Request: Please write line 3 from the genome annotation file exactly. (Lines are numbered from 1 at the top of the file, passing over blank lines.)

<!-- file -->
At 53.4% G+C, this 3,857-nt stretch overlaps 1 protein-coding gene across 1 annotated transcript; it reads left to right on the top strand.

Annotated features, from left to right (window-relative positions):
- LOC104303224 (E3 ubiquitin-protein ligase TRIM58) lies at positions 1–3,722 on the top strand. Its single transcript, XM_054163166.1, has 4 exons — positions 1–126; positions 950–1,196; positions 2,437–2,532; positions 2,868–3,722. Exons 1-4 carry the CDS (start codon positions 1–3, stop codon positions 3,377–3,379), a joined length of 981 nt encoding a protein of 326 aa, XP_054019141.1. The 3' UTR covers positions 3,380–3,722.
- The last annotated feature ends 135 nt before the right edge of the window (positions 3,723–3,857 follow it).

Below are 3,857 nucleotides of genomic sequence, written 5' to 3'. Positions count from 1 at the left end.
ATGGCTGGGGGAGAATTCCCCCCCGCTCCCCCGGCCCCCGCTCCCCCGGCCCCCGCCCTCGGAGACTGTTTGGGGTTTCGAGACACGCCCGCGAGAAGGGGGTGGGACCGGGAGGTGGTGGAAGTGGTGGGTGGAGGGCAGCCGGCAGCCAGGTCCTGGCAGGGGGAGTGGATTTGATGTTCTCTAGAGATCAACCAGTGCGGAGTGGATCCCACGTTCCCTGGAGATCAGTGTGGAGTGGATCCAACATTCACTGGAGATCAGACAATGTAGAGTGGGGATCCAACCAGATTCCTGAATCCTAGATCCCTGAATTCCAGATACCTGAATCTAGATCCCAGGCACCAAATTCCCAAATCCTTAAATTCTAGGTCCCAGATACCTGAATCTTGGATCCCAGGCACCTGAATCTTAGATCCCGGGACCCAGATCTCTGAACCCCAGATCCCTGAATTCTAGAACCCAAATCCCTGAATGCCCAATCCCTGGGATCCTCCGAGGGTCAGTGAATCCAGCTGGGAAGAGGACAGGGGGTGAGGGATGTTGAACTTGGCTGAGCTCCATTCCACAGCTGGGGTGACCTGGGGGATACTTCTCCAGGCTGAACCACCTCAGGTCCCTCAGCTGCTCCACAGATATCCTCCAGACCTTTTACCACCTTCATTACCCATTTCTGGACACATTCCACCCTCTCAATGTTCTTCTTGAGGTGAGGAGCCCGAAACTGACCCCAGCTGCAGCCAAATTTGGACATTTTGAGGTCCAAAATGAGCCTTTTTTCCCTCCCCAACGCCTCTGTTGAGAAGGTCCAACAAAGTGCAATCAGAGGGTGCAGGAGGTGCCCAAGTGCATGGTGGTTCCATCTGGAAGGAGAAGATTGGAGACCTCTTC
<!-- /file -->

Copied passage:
- LOC104303224 (E3 ubiquitin-protein ligase TRIM58) lies at positions 1–3,722 on the top strand. Its single transcript, XM_054163166.1, has 4 exons — positions 1–126; positions 950–1,196; positions 2,437–2,532; positions 2,868–3,722. Exons 1-4 carry the CDS (start codon positions 1–3, stop codon positions 3,377–3,379), a joined length of 981 nt encoding a protein of 326 aa, XP_054019141.1. The 3' UTR covers positions 3,380–3,722.